When it comes to infections, a lot of confusing and overlapping words get thrown around. Germs, bacteria, colonization, antibiotics…The list goes on and on. Since many posts from YFPHP will pertain to infections, I thought it’d be helpful to start by clearing up some of this terminology.
All words defined by YFPHP will be kept in the Glossary section of the website so that you can reference them at any time!
Germs – The word “germ” actually refers to a variety of organisms that are invisible to the naked eye – bacteria, viruses, fungi, and protozoa. Bacteria and viruses are probably the most popular. Germs get a bad rap, but not all germs are bad. For example, some bacteria are protective (probiotics, anyone?), and some fungi are edible (mmm, mushrooms).
Normal flora – Our bodies are naturally coated with (or “colonized” with) bacteria. This natural coating is what we can the normal bacterial flora. These bacteria can be helpful, harmful, or neutral and are found on our skin and in our mouths, noses, throats, and other mucous-coated areas of the body. When certain bacteria in the normal flora move into a location they are not normally found or grow in number to overpower other protective bacteria, they can cause infectious disease.
Colonization – When germs colonize, it means they are present in or on a particular area of the body. (Germs are attracted to the skin and mucous-coated areas like the mouth, nose, and genital areas.) Humans become colonized with normal flora at birth. When someone is colonized, it does not necessarily mean they are sick yet, but there is a risk that they will develop the infection and become sick or that they may pass the germs to others. In hospitals, patients may be isolated if they are colonized by (or “carry”) a particular bug even if they do not have the full-blown infectious disease because of the risk of spreading this bug to other patients or health care workers.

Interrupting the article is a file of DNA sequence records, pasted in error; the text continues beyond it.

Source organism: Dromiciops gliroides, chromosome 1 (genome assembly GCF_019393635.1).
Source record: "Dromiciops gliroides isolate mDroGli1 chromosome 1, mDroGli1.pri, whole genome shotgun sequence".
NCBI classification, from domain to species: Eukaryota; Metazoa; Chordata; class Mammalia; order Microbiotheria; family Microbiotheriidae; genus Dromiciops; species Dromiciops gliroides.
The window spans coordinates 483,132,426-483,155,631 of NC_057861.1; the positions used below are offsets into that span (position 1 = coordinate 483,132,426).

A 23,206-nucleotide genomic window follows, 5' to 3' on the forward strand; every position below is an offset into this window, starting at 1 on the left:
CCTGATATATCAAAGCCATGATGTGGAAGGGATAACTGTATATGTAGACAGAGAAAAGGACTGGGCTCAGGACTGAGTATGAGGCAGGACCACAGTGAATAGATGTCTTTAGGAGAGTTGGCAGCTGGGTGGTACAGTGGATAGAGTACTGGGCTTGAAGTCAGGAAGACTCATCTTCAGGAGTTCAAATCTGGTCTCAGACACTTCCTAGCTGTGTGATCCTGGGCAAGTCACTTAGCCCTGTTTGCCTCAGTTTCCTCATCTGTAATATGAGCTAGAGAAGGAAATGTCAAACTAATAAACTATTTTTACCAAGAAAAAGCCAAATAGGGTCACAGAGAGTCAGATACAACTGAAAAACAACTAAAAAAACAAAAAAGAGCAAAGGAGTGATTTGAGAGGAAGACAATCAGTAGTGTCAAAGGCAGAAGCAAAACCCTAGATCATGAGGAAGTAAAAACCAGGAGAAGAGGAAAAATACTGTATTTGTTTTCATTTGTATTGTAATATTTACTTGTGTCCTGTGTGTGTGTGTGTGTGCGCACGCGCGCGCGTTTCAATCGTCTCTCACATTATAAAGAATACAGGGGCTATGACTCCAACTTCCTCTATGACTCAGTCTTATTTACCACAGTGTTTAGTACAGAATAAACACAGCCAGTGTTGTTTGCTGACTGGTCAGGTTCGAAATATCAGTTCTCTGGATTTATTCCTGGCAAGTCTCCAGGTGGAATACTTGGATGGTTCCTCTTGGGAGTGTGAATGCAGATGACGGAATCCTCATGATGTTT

Infection – An infection happens when bad germs gain access to areas of the body, especially sterile (germ-free) areas. Examples of body sites that should not contain germs are the brain and the bloodstream. Infections can also happen when a particular pathogen (bad germ) overpowers other protective germs in the area.
The type of infection determines what type of medication can be used to treat the infectious disease.
Infectious Disease – If you have an infection and that infection damages body tissues, then disease occurs. Symptoms of an infection/infectious disease are usually a result of the body’s immune system trying to clear the bug from its system and/or repair the tissue damage caused by the infection. So even though you may
[Note: The terms infection and infectious disease are often used interchangeably.]
In Building Blocks Pt. 2, we’ll go into more detail about which types of medications treat which types of infections.
Thanks for joining! As always, feel free to leave comments/questions.
Learn more about types of microbes (germs) here: http://needtoknow.nas.edu/id/infection/microbe-types/other-microbes/
A kid-friendly resource for learning about germs: http://kidshealth.org/en/kids/germs.html#